The 2019 housing market saw modestly inflated single-family listing prices. That was largely due to low inventory and fierce competition between downsizing Baby Boomers and upstart Millennials. The latter struggled through some economic adversity, such as student loan debt, that caused them to buy starter homes a tad later than previous generations. A log jam between the two groups over smaller homes has developers creating more 55-and-older communities that eliminate competition of younger homebuyers.

4: Aging in Place is a Thing

While some aging parents and grandparents opt to downsize, buy into communities with other seniors, or move into assisted living facilities, many are determined to remain in their family home. The priceless memories of holiday gatherings and children’s first steps are not worth trading. Aging in place continues to trend among independent-minded seniors, and family members may want to consider augmenting this lifestyle rather than try to persuade mom or dad to relocate.

Support systems such as community groups, volunteerism, and having a visiting nurse check-in on parents and grandparents are more likely to enhance the quality of daily living. It may seem logical to children and grandchildren to have your elders come live with you. However, it’s essential to respect their independence.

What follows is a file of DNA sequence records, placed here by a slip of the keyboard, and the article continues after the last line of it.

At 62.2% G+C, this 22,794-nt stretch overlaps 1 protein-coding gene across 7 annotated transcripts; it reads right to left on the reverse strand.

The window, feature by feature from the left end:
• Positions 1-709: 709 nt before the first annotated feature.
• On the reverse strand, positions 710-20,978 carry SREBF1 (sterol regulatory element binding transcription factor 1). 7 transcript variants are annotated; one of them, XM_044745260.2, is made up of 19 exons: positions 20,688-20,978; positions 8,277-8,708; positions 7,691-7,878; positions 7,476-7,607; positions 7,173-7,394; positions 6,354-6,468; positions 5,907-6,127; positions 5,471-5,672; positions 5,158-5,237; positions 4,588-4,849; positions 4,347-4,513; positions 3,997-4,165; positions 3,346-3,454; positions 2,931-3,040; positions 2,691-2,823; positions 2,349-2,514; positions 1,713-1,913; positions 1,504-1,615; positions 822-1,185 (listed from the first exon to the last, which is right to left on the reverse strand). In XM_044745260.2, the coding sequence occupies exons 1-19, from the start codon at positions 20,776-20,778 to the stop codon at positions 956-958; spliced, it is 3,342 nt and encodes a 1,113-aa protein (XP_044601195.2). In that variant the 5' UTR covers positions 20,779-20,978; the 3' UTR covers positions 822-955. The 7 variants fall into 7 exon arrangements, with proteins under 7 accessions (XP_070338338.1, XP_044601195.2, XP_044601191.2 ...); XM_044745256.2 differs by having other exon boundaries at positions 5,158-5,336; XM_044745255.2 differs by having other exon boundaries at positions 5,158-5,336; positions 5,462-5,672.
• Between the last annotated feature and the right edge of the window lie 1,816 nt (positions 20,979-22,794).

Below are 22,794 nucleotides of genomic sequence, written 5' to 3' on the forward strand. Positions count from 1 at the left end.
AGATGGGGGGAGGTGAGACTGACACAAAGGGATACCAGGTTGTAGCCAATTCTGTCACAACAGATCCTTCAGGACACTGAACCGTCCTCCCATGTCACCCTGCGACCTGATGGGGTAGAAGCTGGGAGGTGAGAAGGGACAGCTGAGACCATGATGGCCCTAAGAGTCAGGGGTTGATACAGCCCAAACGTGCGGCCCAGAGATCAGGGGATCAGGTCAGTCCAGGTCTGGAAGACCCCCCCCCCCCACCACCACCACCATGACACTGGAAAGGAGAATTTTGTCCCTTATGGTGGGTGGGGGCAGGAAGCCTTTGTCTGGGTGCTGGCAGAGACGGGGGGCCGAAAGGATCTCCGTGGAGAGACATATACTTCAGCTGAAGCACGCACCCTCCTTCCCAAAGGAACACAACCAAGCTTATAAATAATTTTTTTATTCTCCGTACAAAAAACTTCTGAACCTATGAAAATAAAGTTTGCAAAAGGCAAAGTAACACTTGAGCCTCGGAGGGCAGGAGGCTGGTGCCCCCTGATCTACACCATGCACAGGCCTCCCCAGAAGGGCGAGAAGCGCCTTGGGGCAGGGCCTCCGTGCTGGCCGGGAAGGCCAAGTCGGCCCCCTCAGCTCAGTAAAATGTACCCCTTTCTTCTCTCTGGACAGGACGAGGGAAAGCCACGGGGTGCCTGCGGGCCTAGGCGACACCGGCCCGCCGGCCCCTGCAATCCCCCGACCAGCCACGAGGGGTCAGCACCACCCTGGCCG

5: Isolation Issues

It would be something of an understatement to say that our valued elders enjoy an independent spirit. As admirable as that sense of self-determination may be, the loss of a spouse or community members tend to reduce the human interactions our elders have on a daily basis. Isolation can be the downside to independence, and it’s up to friends and family members to maintain the communication channels open.